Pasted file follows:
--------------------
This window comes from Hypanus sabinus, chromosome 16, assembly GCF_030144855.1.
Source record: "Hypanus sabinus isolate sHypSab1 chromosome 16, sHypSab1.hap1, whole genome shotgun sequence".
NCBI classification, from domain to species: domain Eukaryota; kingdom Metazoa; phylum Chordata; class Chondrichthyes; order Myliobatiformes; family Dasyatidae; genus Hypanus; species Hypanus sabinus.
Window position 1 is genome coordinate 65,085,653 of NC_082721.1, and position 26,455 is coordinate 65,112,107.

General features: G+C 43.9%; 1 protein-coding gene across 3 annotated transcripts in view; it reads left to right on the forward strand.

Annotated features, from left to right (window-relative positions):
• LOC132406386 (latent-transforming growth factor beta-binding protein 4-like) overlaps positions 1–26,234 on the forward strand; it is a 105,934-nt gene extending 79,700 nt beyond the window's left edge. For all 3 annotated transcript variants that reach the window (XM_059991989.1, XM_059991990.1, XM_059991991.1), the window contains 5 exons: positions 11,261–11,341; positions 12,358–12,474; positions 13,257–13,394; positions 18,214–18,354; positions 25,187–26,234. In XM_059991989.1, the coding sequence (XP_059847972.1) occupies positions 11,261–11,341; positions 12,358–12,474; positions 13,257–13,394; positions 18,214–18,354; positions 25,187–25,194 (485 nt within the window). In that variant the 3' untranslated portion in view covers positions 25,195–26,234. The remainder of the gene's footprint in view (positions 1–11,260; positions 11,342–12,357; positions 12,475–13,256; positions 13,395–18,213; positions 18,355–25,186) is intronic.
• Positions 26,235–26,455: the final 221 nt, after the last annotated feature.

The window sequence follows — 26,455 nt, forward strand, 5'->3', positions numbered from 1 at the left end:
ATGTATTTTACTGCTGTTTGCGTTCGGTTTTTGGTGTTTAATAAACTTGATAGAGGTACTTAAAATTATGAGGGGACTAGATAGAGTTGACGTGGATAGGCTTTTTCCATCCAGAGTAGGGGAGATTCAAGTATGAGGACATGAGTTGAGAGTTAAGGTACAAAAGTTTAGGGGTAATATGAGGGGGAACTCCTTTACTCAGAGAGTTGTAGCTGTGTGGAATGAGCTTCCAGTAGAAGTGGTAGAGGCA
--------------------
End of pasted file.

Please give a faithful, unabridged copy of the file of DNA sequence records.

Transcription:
This window comes from Hypanus sabinus, chromosome 16, assembly GCF_030144855.1.
Source record: "Hypanus sabinus isolate sHypSab1 chromosome 16, sHypSab1.hap1, whole genome shotgun sequence".
NCBI classification, from domain to species: domain Eukaryota; kingdom Metazoa; phylum Chordata; class Chondrichthyes; order Myliobatiformes; family Dasyatidae; genus Hypanus; species Hypanus sabinus.
Window position 1 is genome coordinate 65,085,653 of NC_082721.1, and position 26,455 is coordinate 65,112,107.

General features: G+C 43.9%; 1 protein-coding gene across 3 annotated transcripts in view; it reads left to right on the forward strand.

Annotated features, from left to right (window-relative positions):
• LOC132406386 (latent-transforming growth factor beta-binding protein 4-like) overlaps positions 1–26,234 on the forward strand; it is a 105,934-nt gene extending 79,700 nt beyond the window's left edge. For all 3 annotated transcript variants that reach the window (XM_059991989.1, XM_059991990.1, XM_059991991.1), the window contains 5 exons: positions 11,261–11,341; positions 12,358–12,474; positions 13,257–13,394; positions 18,214–18,354; positions 25,187–26,234. In XM_059991989.1, the coding sequence (XP_059847972.1) occupies positions 11,261–11,341; positions 12,358–12,474; positions 13,257–13,394; positions 18,214–18,354; positions 25,187–25,194 (485 nt within the window). In that variant the 3' untranslated portion in view covers positions 25,195–26,234. The remainder of the gene's footprint in view (positions 1–11,260; positions 11,342–12,357; positions 12,475–13,256; positions 13,395–18,213; positions 18,355–25,186) is intronic.
• Positions 26,235–26,455: the final 221 nt, after the last annotated feature.

The window sequence follows — 26,455 nt, forward strand, 5'->3', positions numbered from 1 at the left end:
ATGTATTTTACTGCTGTTTGCGTTCGGTTTTTGGTGTTTAATAAACTTGATAGAGGTACTTAAAATTATGAGGGGACTAGATAGAGTTGACGTGGATAGGCTTTTTCCATCCAGAGTAGGGGAGATTCAAGTATGAGGACATGAGTTGAGAGTTAAGGTACAAAAGTTTAGGGGTAATATGAGGGGGAACTCCTTTACTCAGAGAGTTGTAGCTGTGTGGAATGAGCTTCCAGTAGAAGTGGTAGAGGCA